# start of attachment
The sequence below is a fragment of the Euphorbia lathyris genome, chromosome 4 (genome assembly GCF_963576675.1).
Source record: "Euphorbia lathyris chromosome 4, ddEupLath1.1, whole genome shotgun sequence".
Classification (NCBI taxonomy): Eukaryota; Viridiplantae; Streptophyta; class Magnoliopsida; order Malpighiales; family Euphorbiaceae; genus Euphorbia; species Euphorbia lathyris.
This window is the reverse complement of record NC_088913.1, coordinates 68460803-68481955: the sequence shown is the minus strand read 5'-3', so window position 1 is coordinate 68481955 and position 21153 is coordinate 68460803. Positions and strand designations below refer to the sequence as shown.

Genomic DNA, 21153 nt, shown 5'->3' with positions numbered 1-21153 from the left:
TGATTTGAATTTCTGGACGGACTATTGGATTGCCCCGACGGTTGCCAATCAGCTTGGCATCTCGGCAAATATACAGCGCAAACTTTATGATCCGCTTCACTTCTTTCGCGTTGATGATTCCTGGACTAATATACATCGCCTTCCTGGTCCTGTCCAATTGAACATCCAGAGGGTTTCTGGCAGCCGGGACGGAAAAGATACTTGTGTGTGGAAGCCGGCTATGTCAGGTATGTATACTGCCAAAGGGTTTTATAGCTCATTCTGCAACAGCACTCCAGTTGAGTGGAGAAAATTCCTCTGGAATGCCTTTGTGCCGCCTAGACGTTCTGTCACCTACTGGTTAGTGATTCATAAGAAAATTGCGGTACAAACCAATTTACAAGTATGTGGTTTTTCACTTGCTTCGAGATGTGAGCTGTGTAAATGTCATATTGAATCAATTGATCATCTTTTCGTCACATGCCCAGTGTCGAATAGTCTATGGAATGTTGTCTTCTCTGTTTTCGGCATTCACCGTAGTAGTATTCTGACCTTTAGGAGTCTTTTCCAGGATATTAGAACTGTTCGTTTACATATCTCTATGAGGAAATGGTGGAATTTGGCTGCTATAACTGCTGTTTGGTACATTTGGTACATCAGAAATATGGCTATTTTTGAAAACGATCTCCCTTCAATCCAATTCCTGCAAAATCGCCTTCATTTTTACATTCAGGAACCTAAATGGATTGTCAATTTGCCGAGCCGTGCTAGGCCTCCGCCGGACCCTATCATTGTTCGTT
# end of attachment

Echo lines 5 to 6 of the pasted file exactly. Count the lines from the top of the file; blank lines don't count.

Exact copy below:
Genomic DNA, 21153 nt, shown 5'->3' with positions numbered 1-21153 from the left:
TGATTTGAATTTCTGGACGGACTATTGGATTGCCCCGACGGTTGCCAATCAGCTTGGCATCTCGGCAAATATACAGCGCAAACTTTATGATCCGCTTCACTTCTTTCGCGTTGATGATTCCTGGACTAATATACATCGCCTTCCTGGTCCTGTCCAATTGAACATCCAGAGGGTTTCTGGCAGCCGGGACGGAAAAGATACTTGTGTGTGGAAGCCGGCTATGTCAGGTATGTATACTGCCAAAGGGTTTTATAGCTCATTCTGCAACAGCACTCCAGTTGAGTGGAGAAAATTCCTCTGGAATGCCTTTGTGCCGCCTAGACGTTCTGTCACCTACTGGTTAGTGATTCATAAGAAAATTGCGGTACAAACCAATTTACAAGTATGTGGTTTTTCACTTGCTTCGAGATGTGAGCTGTGTAAATGTCATATTGAATCAATTGATCATCTTTTCGTCACATGCCCAGTGTCGAATAGTCTATGGAATGTTGTCTTCTCTGTTTTCGGCATTCACCGTAGTAGTATTCTGACCTTTAGGAGTCTTTTCCAGGATATTAGAACTGTTCGTTTACATATCTCTATGAGGAAATGGTGGAATTTGGCTGCTATAACTGCTGTTTGGTACATTTGGTACATCAGAAATATGGCTATTTTTGAAAACGATCTCCCTTCAATCCAATTCCTGCAAAATCGCCTTCATTTTTACATTCAGGAACCTAAATGGATTGTCAATTTGCCGAGCCGTGCTAGGCCTCCGCCGGACCCTATCATTGTTCGTT